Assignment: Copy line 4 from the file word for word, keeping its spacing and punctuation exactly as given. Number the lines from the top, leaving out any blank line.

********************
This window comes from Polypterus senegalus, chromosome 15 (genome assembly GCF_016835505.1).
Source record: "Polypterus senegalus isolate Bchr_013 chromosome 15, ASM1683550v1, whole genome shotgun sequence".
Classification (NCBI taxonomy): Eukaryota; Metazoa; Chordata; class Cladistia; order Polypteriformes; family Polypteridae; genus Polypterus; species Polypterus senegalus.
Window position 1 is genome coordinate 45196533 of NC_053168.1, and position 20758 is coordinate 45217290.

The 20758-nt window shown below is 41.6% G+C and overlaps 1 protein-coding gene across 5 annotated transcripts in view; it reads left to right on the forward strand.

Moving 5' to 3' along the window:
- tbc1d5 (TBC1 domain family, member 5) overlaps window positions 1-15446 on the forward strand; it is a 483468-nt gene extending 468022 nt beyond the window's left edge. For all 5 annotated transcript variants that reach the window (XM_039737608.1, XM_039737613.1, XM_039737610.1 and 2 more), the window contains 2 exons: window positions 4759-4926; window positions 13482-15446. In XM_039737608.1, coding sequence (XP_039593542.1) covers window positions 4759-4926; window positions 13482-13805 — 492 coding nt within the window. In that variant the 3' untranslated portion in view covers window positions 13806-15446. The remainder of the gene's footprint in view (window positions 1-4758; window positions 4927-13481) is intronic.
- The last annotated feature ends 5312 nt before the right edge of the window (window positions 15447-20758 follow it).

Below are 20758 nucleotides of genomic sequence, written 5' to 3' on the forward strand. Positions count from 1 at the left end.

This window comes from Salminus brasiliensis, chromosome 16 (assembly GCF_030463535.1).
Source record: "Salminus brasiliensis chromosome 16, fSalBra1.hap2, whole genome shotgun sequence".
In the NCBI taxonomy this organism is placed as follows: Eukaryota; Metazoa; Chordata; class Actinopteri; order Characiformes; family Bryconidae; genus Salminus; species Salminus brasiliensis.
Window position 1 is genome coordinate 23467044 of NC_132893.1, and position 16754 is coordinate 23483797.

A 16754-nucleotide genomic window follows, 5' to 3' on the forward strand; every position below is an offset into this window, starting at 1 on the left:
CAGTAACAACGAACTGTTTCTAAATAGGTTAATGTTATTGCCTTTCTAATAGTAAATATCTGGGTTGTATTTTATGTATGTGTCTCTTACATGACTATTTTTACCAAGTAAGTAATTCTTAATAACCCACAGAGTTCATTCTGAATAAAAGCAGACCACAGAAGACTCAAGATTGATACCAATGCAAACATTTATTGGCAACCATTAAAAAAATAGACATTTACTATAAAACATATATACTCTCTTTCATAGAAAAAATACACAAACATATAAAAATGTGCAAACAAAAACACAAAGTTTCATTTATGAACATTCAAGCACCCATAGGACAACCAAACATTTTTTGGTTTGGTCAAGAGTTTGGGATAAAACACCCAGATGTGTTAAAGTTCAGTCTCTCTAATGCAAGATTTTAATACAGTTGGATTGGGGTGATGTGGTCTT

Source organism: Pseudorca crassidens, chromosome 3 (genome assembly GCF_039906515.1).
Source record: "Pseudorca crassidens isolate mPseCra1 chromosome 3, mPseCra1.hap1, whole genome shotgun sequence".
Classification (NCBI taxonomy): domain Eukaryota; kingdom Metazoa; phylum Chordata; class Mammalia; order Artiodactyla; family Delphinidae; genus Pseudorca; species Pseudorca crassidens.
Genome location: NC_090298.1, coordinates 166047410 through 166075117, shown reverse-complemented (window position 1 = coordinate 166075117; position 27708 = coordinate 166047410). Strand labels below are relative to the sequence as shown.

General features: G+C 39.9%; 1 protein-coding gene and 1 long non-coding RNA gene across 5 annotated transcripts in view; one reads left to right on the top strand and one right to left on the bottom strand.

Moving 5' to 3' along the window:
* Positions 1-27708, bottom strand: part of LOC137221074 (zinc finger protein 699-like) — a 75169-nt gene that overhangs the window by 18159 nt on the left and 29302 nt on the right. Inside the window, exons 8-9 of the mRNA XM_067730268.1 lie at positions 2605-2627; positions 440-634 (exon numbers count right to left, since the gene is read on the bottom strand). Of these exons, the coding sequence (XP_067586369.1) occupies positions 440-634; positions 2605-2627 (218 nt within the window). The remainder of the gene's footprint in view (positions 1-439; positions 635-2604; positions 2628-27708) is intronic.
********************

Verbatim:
Window position 1 is genome coordinate 45196533 of NC_053168.1, and position 20758 is coordinate 45217290.